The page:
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Nissan unveils mobile observatory – Navara Dark Sky Concept




Nissan has unveiled the one-of-a-kind Nissan Navara Dark Sky Concept at the 2018 Hannover Motor Show which takes exploration to the next level.

Developed in the UK in collaboration with the European Space Agency (ESA), the concept vehicle functions as a mobile astronomy lab, featuring an observatory-class telescope on a bespoke off-road trailer.

ESA is mapping the stars with unprecedented precision using the Gaia satellite, which has already observed more than a billion stars.

The Nissan Navara Dark Sky Concept supports this project by helping astronomers conduct follow-up observations of the universe from hard-to-reach, so-called “dark sky” locations – away from the nighttime glow of urban areas, which decreases visibility.

“The Nissan Navara Dark Sky Concept is a brilliant example of Nissan serving as an authentic partner, empowering our customers to go anywhere,” said Ashwani Gupta, senior vice president of Nissan’s light commercial vehicle business.

“Through Nissan Intelligent Mobility and ProPILOT, we are creating the best solutions for the next frontiers of business, no matter how complex the commercial need.”

At the heart of the trailer is the ultrahigh-power PlaneWave telescope. The upgraded driver assist technologies allow the telescope to be transported to wild, remote dark-sky locations.

“The Nissan Navara Dark Sky Concept allows observations to take place in very remote places, avoiding light pollution, while also transporting telescopes safely and easily,” said Fred Jansen, ESA’s senior mission manager for Gaia.

“Telescopes like the one in the trailer are needed in studies of planets and stars in our galaxy, allowing Earth-based follow-up campaigns enabled by the Gaia data.”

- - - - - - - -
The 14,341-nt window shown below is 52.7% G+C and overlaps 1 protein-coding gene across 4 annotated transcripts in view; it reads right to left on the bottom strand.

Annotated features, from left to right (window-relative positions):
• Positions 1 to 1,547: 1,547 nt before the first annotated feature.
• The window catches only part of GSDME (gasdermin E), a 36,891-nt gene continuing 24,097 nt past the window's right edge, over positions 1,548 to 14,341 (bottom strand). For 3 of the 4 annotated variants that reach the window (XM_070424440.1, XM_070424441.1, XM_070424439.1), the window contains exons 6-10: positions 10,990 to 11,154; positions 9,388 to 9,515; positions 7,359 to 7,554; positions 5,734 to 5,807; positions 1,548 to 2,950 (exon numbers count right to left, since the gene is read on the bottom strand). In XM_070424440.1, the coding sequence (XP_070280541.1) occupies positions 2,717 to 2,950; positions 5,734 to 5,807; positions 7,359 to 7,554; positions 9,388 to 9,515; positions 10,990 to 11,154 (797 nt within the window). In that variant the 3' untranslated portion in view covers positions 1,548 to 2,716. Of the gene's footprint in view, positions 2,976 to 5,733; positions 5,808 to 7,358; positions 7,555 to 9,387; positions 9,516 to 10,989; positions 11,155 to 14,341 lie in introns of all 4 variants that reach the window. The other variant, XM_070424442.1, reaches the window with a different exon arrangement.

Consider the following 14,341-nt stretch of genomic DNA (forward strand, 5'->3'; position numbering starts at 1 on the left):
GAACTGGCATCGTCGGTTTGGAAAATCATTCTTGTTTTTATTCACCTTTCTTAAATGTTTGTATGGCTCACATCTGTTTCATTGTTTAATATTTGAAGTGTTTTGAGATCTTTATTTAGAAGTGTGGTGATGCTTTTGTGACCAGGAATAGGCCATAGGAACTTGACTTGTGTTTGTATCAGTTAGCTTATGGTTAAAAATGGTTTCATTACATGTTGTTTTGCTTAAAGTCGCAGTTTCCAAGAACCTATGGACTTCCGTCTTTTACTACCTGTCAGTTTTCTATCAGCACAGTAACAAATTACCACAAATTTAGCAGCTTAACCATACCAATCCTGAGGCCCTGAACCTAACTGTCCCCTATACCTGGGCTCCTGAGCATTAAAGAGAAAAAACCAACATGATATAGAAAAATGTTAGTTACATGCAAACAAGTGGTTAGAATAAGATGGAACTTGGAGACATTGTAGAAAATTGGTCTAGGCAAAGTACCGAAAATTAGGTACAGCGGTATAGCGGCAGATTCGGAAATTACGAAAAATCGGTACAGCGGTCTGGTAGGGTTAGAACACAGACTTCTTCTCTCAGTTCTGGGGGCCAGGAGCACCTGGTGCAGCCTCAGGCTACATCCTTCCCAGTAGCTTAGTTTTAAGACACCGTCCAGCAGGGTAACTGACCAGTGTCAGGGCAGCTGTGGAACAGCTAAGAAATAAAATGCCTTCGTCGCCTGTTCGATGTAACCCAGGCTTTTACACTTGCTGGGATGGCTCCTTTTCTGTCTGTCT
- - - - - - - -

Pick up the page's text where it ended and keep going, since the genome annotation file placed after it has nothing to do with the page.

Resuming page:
The design of the Nissan Navara Dark Sky Concept takes its inspiration from the cosmos.

The dark exterior colour scheme features nebula motifs using parametric patterning, and the interior brings together the deep hues of the night sky with the orange shades of a setting sun.

Reflective orange piping on the seats also provides visibility inside the vehicle, negating the need for white lights that would disrupt the astronomer’s night vision.

Since red light affects human night vision least, both the vehicle and trailer exclusively use red lighting to avoid visual disruption during observations.

READ MORE: Nissan Navara Review

Working closely with ESA, the trailer module also incorporates a special refrigerated atmosphere, allowing the telescope to remain stable and calibrated at the optimum temperature in transit to any location.

Once at the desired, often hard-to-reach destination, the trailer module’s mechanised roof can be opened to focus the telescope on the night sky.

Using a 40-centimetre (primary) mirror, it has the ability to give detailed views beyond the rings of Saturn, to distant galaxies, nebulae and supernovas.

The Navara is powered by a 2.3-litre turbo diesel engine producing 140kWof power and 450Nm of torque.

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